A psychology bachelor's degree introduces students to key concepts in this broad area of study, including human mental processes, individual and collective behavior, and unconscious thought. In addition, an undergraduate degree psychology program also covers specific topics related to the student's desired career path/specialization; these may include environmental psychology, statistics, neuropsychology, child/adolescent psychology, and human development.
Psychology degree earners acquire a wide range of skills during the course of their bachelor's program, such as data collection, qualitative analysis, and behavioral interpretation. These skills enable students to understand why people behave the way they do and what internal processes are at work; this understanding allows them to professionally assist individuals with mental health and life decisions.
Why a Bachelor's Degree?
Individuals should enroll in a bachelor’s degree psychology program if they hope to work in health care, career counseling, school counseling, or as caseworker with social aid organizations. Completion of this program will not only open the door for these careers, but also develops a base of skills used in a wide variety of other type of occupations. For example, most psychology students become adept at both observation and communication — two skills that qualify them for entry-level jobs in fields like business services, sales and marketing, customer service, human resources, social work, real estate, and corporate training.
However, the field of psychology is highly competitive; most positions (including entry-level jobs) require at least a bachelor’s degree, and many students go on to earn a master’s or doctorate degree. In order to become a licensed psychologist, most states require students to complete a doctoral program and pass the Examination for Professional Practice in Psychology (EPPP). The bachelor’s degree is the first step toward earning a doctorate degree and receiving state licensure.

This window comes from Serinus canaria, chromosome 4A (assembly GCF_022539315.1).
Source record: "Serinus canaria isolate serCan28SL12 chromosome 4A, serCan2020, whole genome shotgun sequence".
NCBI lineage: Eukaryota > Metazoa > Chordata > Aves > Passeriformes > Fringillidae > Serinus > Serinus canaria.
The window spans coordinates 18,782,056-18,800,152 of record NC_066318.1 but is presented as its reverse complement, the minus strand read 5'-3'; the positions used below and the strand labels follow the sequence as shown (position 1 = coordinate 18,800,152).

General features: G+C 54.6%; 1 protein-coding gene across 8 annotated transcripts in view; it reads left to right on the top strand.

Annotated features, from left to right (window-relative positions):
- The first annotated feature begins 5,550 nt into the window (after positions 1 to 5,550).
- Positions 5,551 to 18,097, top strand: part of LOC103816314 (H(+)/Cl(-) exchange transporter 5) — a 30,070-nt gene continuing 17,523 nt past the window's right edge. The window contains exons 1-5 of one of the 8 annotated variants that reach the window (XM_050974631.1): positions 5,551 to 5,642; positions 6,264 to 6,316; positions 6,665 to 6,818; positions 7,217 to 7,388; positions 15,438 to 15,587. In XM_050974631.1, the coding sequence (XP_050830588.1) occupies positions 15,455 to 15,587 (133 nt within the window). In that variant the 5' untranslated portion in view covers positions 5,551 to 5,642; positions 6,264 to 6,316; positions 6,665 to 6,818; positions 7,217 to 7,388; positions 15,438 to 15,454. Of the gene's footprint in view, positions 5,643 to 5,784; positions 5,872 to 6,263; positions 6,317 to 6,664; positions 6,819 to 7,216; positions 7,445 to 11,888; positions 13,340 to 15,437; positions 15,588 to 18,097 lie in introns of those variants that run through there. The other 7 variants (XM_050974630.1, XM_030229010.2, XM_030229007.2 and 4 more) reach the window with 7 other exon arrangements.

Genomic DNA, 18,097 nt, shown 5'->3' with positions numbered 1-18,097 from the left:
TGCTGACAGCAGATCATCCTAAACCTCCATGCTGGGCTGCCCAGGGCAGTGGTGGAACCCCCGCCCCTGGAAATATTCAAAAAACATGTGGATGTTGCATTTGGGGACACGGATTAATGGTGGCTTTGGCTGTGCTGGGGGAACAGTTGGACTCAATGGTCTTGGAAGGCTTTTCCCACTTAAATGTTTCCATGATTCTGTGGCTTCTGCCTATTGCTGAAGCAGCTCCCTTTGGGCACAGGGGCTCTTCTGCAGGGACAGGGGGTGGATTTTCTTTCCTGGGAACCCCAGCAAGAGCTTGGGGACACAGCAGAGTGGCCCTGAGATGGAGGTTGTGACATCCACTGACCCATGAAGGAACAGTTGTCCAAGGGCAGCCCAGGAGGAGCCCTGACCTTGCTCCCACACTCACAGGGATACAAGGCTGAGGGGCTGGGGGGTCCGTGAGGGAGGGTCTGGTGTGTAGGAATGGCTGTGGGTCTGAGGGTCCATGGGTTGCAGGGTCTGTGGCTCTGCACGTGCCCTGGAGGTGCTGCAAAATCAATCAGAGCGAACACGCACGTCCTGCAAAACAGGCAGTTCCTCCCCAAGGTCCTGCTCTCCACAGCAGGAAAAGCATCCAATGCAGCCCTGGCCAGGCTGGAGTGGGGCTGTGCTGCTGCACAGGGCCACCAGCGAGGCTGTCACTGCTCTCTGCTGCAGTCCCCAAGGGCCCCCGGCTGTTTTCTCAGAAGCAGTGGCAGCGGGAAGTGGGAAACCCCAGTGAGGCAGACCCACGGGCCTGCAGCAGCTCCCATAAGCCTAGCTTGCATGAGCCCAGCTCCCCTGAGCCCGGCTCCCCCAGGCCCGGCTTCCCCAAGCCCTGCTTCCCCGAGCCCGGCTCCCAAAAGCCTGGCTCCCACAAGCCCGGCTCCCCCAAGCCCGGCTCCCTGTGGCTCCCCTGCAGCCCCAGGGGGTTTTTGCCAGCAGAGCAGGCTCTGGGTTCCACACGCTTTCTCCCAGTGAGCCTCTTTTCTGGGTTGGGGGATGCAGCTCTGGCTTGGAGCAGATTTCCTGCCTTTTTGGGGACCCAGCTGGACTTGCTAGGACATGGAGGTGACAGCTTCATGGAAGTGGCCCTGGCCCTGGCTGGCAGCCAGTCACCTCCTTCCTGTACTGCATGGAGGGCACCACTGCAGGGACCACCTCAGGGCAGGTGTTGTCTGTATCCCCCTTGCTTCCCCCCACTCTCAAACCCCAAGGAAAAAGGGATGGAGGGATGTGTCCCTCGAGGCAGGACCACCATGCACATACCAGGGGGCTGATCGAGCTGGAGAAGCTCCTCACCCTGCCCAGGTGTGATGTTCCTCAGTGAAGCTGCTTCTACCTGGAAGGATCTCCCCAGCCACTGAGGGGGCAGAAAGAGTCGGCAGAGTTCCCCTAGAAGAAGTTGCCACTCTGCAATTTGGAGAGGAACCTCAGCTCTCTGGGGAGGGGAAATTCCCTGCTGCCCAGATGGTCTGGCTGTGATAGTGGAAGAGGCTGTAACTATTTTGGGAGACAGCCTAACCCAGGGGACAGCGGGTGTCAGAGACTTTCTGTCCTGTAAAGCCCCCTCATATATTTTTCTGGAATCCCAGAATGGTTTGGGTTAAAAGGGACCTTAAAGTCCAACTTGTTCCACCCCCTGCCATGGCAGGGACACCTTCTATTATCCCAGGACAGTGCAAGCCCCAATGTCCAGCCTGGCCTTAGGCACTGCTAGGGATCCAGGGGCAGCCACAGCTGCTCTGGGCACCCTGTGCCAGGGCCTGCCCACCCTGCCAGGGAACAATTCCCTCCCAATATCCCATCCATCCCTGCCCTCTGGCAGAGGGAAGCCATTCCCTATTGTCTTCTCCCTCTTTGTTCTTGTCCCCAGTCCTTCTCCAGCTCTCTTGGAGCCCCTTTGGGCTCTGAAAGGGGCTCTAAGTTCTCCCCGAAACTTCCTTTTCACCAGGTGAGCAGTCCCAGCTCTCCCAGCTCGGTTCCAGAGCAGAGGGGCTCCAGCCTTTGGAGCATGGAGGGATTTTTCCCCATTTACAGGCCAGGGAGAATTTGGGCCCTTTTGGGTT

Inside a Psychology Bachelor's Degree Program
It typically takes four years to complete a four-year psychology program and earn a bachelor’s degree. The degree program involves general education courses, core psychology courses, and elective coursework. The first two years will typically consist of fulfilling many of the general requirements, such as English, life sciences, speech, history, and math. Introductory psychology courses may also be taken during the first two years, though the bulk of these classes will be completed during the latter two years of the program.
Core courses cover topics like developmental psychology, careers in psychology, personality psychology, psychological assessment, biophysical psychology, social psychology, statistics, and research methods. By fulfilling the core and general education courses in the first two years, students can enjoy some fun with more electives in the last two years of the psychology bachelor’s degree, rather than scramble to complete the core requirements. Many institutions require an internship during the senior year; this experience allows students to apply and reflect on theories and methods used in the field. Other universities may require students to complete a capstone project.
What's Next for the Psychology Bachelor’s Degree Holder?
Roughly 75% of students who graduate with a bachelor’s of psychology degree go on to work in social services, human services, or education. The Bureau of Labor Statics (BLS) projects the social and human services industry willgrow by 11% between 2014 and 2024. School and career counselor occupations are expected to grow 8% during this same period. The range of pay for graduates varies considerably. For example, the median wage for social and human services is roughly $29,790, while school counselor occupations garner a median wage of $53,370. Other job titles for graduates may include case manager, psychiatric technician, or rehabilitation specialist.
Some graduates pursue rewarding work outside psychology in other fields such as sales and marketing, management and administration, corporate training, real estate, insurance, and customer service. Those interested in psychology but wishing to enter social work might consider a bachelor’s degree in social work.